Cadre Deployment must go

I’m on leave. I don’t usually talk about politics, but since this is my blog, I’ll write what I want to.
We’ve had load shedding. A lovely euphemism that means that power had to be cut to areas in rotation to ensure that the entire grid didn’t go down. What made it even worse is that Tshediso Matona, CEO of Eskom, denied that there was a crisis.
If the emergency generation capacity (diesel generators) was being fully used and power still had to be cut to prevent the grid from going down, then yes, there is most definitely a crisis. Hiding behind semantics won’t change that, and will just annoy everyone.
The courts threw the case against Shrien Dewani out. For the benefit of those who don’t know, in 2010 Shrien Dewani and his wife Anni were honeymooning in South Africa when Anni was murdered in what was thought to be a random criminal act. Then strange facts started to emerge about Shrien, like he was bisexual and hitting up gay dating sites during his honeymoon. When the accused were arrested, they claimed that Shrien had been forced into the marriage, and had asked them to set up a hit and disguise it as a robbery gone wrong. Eventually, after years of wrangling, Dewani was returned to South Africa and put on trial. After the prosecution put forward its case, the defence team applied for a discharge. High Court Judge Jeanette Traverso granted it.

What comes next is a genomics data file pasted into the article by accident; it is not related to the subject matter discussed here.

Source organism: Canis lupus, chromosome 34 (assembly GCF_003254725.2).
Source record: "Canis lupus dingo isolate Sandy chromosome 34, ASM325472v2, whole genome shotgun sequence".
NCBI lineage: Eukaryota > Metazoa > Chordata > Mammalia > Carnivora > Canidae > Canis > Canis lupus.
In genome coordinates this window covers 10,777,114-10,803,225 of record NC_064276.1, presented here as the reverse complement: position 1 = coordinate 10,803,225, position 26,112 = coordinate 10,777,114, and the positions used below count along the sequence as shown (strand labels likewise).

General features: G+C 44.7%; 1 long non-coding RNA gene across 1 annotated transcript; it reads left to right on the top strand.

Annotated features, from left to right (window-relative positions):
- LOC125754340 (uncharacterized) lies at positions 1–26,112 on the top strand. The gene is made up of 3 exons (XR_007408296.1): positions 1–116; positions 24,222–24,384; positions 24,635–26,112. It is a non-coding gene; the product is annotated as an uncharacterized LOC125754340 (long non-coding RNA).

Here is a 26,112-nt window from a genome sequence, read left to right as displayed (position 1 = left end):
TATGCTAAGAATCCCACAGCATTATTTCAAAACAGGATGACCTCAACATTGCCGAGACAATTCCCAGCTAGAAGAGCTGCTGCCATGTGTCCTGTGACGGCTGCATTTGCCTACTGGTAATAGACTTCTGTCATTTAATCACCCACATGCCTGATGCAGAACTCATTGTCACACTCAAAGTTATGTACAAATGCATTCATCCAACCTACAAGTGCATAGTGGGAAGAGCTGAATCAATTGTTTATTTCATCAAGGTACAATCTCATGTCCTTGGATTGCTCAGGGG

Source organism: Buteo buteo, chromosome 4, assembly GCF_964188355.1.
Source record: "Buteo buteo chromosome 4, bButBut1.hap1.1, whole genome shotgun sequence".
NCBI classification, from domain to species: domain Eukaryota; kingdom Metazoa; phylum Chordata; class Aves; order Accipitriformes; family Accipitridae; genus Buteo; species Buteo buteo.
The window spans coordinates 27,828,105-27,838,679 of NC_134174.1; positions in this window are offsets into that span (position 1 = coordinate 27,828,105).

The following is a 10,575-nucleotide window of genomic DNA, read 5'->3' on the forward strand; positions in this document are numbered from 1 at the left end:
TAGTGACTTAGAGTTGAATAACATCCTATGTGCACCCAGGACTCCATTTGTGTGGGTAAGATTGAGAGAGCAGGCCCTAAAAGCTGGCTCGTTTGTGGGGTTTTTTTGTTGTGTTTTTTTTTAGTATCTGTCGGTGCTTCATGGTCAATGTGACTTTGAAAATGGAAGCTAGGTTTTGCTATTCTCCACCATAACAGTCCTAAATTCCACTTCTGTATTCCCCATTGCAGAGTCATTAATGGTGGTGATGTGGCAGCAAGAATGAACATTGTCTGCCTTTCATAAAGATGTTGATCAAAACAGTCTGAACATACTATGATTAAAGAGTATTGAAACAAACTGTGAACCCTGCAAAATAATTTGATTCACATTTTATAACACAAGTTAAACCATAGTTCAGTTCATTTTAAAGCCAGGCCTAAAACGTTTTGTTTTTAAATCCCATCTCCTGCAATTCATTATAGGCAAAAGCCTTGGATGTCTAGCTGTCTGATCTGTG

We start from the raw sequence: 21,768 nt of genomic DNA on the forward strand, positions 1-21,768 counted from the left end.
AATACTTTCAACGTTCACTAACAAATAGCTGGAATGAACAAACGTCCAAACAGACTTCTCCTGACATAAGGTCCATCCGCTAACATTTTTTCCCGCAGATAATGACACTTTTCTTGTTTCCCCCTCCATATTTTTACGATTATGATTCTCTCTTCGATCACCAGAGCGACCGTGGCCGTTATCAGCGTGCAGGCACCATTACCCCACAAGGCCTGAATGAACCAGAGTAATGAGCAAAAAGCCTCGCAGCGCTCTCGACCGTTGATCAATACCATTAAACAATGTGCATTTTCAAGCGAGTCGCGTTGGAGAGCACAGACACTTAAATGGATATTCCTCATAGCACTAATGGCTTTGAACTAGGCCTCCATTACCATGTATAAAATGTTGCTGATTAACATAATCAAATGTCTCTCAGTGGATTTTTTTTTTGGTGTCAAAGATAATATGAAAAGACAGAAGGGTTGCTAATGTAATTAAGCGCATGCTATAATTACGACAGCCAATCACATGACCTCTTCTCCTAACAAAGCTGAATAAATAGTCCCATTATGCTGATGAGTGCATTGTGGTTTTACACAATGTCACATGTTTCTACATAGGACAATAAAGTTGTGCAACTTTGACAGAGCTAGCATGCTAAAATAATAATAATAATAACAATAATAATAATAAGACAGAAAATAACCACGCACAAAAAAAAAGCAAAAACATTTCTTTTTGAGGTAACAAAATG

I’m not a lawyer, but as I understand the discharge, after the prosecution put forward its preliminary case and before the defence had a chance to attack it, the judge was asked to assess the case and, if the case at that point was insufficient to secure a conviction, the discharge would be granted and the accused set free.